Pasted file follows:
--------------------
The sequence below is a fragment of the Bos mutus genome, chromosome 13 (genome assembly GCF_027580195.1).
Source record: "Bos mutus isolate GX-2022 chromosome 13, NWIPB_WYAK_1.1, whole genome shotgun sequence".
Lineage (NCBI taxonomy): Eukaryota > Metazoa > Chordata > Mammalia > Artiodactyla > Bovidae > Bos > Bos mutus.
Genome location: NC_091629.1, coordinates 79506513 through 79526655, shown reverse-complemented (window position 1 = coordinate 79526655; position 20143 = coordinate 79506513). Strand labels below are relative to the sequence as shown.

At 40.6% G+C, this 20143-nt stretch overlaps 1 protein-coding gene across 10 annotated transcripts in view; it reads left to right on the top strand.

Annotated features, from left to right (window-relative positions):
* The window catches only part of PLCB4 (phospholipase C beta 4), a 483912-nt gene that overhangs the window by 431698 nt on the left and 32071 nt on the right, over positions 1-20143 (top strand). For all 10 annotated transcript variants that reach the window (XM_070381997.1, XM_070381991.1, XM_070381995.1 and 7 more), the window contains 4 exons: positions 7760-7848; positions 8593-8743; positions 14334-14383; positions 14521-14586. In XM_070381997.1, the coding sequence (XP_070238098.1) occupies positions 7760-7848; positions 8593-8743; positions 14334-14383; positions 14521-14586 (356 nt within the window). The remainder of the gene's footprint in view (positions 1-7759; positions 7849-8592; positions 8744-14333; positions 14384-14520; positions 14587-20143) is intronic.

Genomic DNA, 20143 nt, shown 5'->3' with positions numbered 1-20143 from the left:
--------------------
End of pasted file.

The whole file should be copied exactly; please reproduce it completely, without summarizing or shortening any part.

The sequence below is a fragment of the Bos mutus genome, chromosome 13 (genome assembly GCF_027580195.1).
Source record: "Bos mutus isolate GX-2022 chromosome 13, NWIPB_WYAK_1.1, whole genome shotgun sequence".
Lineage (NCBI taxonomy): Eukaryota > Metazoa > Chordata > Mammalia > Artiodactyla > Bovidae > Bos > Bos mutus.
Genome location: NC_091629.1, coordinates 79506513 through 79526655, shown reverse-complemented (window position 1 = coordinate 79526655; position 20143 = coordinate 79506513). Strand labels below are relative to the sequence as shown.

At 40.6% G+C, this 20143-nt stretch overlaps 1 protein-coding gene across 10 annotated transcripts in view; it reads left to right on the top strand.

Annotated features, from left to right (window-relative positions):
* The window catches only part of PLCB4 (phospholipase C beta 4), a 483912-nt gene that overhangs the window by 431698 nt on the left and 32071 nt on the right, over positions 1-20143 (top strand). For all 10 annotated transcript variants that reach the window (XM_070381997.1, XM_070381991.1, XM_070381995.1 and 7 more), the window contains 4 exons: positions 7760-7848; positions 8593-8743; positions 14334-14383; positions 14521-14586. In XM_070381997.1, the coding sequence (XP_070238098.1) occupies positions 7760-7848; positions 8593-8743; positions 14334-14383; positions 14521-14586 (356 nt within the window). The remainder of the gene's footprint in view (positions 1-7759; positions 7849-8592; positions 8744-14333; positions 14384-14520; positions 14587-20143) is intronic.

Genomic DNA, 20143 nt, shown 5'->3' with positions numbered 1-20143 from the left: